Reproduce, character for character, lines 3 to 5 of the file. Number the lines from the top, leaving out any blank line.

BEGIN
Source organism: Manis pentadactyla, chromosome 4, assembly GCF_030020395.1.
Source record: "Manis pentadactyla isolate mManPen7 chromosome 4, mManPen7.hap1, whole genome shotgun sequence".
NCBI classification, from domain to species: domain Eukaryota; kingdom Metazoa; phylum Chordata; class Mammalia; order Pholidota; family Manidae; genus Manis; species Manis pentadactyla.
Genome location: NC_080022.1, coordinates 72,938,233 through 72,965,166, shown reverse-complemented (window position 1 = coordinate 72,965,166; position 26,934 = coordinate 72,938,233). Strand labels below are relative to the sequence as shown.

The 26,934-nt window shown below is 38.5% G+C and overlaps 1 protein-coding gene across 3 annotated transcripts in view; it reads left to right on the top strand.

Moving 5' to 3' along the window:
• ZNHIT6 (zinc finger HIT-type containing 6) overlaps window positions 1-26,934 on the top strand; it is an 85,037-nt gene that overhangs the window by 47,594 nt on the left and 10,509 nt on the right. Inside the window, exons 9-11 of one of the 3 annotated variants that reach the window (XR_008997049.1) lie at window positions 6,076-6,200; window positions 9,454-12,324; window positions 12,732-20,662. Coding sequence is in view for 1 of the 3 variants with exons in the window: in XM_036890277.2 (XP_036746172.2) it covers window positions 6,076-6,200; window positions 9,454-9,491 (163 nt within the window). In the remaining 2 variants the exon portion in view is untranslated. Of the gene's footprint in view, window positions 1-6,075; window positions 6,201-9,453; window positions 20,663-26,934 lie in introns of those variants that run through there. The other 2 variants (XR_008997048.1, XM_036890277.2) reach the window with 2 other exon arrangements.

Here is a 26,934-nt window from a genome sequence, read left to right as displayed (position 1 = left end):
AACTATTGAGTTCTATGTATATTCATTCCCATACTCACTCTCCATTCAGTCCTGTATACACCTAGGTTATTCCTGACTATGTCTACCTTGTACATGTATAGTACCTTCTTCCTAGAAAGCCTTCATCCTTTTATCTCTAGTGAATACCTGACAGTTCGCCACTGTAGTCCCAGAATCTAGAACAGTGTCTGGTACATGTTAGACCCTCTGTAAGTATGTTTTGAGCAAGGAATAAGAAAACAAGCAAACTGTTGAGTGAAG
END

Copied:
NCBI classification, from domain to species: domain Eukaryota; kingdom Metazoa; phylum Chordata; class Mammalia; order Pholidota; family Manidae; genus Manis; species Manis pentadactyla.
Genome location: NC_080022.1, coordinates 72,938,233 through 72,965,166, shown reverse-complemented (window position 1 = coordinate 72,965,166; position 26,934 = coordinate 72,938,233). Strand labels below are relative to the sequence as shown.

The 26,934-nt window shown below is 38.5% G+C and overlaps 1 protein-coding gene across 3 annotated transcripts in view; it reads left to right on the top strand.